What’s New In Social Media?

Posted  | 0 Comment(s)  |  by Elaine Varelas, Keystone Partners

I know of at least a few HR traditionalists who are secretly hoping that the social media frenzy will quickly go the way of the mimeograph machine and typewriter, becoming obsolete and fading away. In fact, the opposite is happening. According to a comScore report, social networking accounts for one of every six minutes spent online. It’s growing exponentially and has a significant and dynamic impact on business. Having a social media “presence” isn’t enough any more. Organizations that don’t have a concentrated, encompassing social media strategy are being left behind. The same is true for all job seekers and business professionals.

While social media’s early adopters may have been the ubertechies and middle-schoolers, it isn’t just the realm of teens and tweens anymore. Believe it or not, a  Pew Internet and American Life study found that the average age of Facebook users is 38! Social media sites, such as LinkedIn, Pinterest, and Twitter are being utilized by millions of Americans for professional endeavors including recruitment, job searches, and other career development activities. Here’s what you need to know and do to be a social media star: 

Accept it - Social media is here to stay, at least for the foreseeable future. It isn’t just “fun” or “interesting,” but is quickly emerging as a powerful tool for HR and other business areas. Once you accept this fact, you can figure out how it can (and will) impact your organization and your career. If you can learn how to harness it you, can get out in front of it.

Change your perceptions (and those of leaders) - There is an erroneous perception that social media is just for the slacker generation. However, that is no longer the case. Social media is a viable business tool. It isn’t just for the marketing team or IT department. Used the correct way, it can drive business, attract customers and employees, aid in a job search, increase employee engagement, and help to build a brand. HR professionals may have to work within the organization to change these perceptions. Those whose job it is to take the lead on social media strategies cannot be deemed as having a less important - or more frivolous - job than others in the company.

Educate yourself - If you think a Tweet is a sound a bird makes and Pinterest is a typo, it is time to learn about social media. You may have a personal understanding of social media (hey, you’re on Facebook!) or a peripheral knowledge of how the technology works but you need to build your business-based knowledge. How can you drive business, attract customers and clients, and recruit new employees? How are job seekers using it? Customers? Competitors? You can educate yourself, take a seminar, or enlist an expert at your organization to become your social media mentor.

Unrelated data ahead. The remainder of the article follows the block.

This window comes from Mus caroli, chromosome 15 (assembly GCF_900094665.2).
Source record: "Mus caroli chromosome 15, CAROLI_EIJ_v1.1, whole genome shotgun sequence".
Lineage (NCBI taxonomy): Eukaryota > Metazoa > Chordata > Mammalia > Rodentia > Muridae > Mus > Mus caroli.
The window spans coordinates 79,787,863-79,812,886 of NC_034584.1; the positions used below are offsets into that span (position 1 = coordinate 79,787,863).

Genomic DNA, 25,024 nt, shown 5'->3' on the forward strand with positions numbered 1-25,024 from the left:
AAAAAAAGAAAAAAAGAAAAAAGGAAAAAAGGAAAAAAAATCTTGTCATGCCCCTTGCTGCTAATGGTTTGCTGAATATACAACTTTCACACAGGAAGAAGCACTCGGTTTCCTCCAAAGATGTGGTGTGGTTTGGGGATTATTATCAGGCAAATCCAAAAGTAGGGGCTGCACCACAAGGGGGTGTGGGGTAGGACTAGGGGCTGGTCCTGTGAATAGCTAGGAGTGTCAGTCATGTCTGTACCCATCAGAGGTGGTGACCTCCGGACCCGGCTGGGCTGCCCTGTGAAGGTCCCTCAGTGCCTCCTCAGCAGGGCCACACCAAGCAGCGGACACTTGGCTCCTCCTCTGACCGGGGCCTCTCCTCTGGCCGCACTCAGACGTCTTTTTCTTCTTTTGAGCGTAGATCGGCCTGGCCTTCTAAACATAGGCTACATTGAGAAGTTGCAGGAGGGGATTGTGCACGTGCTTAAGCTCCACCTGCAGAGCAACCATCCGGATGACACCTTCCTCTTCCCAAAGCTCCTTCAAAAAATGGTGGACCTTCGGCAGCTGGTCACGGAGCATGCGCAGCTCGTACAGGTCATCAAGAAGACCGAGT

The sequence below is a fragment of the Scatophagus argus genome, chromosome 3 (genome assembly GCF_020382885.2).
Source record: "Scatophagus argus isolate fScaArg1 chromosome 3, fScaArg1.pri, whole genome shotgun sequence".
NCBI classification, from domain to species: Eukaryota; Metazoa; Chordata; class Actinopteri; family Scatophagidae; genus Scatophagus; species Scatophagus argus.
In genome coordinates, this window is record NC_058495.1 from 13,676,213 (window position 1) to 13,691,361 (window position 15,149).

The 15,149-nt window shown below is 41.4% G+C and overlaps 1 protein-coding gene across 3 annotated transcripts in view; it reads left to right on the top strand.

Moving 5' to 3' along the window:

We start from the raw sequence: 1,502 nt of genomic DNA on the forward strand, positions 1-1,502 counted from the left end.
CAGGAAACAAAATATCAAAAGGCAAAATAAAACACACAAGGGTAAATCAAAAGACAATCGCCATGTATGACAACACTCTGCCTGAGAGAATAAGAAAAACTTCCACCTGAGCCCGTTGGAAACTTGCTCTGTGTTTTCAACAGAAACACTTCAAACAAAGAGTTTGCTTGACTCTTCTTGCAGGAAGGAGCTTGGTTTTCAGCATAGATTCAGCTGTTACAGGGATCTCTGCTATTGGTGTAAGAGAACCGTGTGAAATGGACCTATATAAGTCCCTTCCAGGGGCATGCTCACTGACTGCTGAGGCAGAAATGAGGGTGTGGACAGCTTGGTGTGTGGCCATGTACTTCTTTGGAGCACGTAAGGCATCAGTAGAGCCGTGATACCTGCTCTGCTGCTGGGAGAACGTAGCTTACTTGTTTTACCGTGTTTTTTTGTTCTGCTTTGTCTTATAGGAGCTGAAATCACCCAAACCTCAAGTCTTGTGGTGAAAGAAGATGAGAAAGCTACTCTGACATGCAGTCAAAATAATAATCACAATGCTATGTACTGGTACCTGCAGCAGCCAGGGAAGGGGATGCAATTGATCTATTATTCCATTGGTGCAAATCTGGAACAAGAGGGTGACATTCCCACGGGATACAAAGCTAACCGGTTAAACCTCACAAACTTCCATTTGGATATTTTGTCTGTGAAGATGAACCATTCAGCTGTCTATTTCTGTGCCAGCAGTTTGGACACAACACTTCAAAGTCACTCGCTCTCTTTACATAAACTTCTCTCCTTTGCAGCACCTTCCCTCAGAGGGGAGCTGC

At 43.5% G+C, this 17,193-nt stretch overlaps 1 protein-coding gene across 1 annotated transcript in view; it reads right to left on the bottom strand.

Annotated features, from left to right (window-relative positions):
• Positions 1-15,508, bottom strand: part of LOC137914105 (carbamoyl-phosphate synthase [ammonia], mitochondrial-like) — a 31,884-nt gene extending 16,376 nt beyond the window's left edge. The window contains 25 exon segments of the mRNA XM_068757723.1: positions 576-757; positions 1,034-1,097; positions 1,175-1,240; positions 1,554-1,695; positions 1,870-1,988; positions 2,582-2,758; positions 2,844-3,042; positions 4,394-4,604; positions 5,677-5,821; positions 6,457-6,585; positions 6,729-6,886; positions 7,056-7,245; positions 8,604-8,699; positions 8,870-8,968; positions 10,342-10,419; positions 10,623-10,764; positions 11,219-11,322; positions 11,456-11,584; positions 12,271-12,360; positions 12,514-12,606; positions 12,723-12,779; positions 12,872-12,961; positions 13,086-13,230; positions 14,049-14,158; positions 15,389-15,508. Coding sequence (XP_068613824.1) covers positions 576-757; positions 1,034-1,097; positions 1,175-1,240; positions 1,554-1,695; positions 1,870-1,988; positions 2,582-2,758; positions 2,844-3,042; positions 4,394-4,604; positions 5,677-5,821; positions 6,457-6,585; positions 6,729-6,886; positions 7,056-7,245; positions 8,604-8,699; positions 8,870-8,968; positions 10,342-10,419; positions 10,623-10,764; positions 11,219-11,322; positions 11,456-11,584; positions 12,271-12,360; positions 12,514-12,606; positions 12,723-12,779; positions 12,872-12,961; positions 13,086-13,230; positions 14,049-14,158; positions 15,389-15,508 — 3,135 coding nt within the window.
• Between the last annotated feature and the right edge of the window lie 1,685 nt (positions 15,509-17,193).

Get a person (or a team) - Have a designated person to work on social media strategies. If you’re in a large organization, you may need a team or a department.  Social media is fluid. It changes everyday. You can’t just put a plan in place and follow it. The plan could be obsolete within a week! You will fall behind if you don’t have that person to update and implement your plan.

Have a strategy - It is possible to waste your time on Facebook or Pinterest (face it, we’ve all done it). While it’s okay to waste a few hours on a Saturday morning, it shouldn’t be done on business time. Have a policy of “who” and “what" - who should be using the technology and how. What is expected of people in different positions? At many companies, middle managers aren‘t even on LinkedIn. They may think they “don’t have time” or that time spent on social media won’t be valued.  Management also needs to be educated about how social media can help the organization and their employees careers, not to mention how it can help them reach their own department (customers, sales, referrals, retention) goals.  Someone in the midst of career transition will also need a solid social media strategy to ensure that they get the most out of their social media efforts when it comes to their job search.

Take the lead - Where do the social media conversations happen? Who is involved in making decisions? It should be done at the leadership level. These aren’t backroom conversations in the IT department.  Social media can reach active and passive job seekers. It can also be a valuable retention tool and help to build brand and company awareness and loyalty. It can touch almost every aspect of business, from employee engagement to the job search, so it needs to be given credence by company leaders. Not too long ago company leaders were wondering if every employee should have a computer. Leaders should be having these same conversations about social media.

Despite your secret wishful thinking, social media is here to stay—and it is changing at lightning fast speed. Instead of lamenting it, get out in front of it. It is time to embrace social media before you miss out on a tremendous business tool.

We would love to hear how your organization is using social media!

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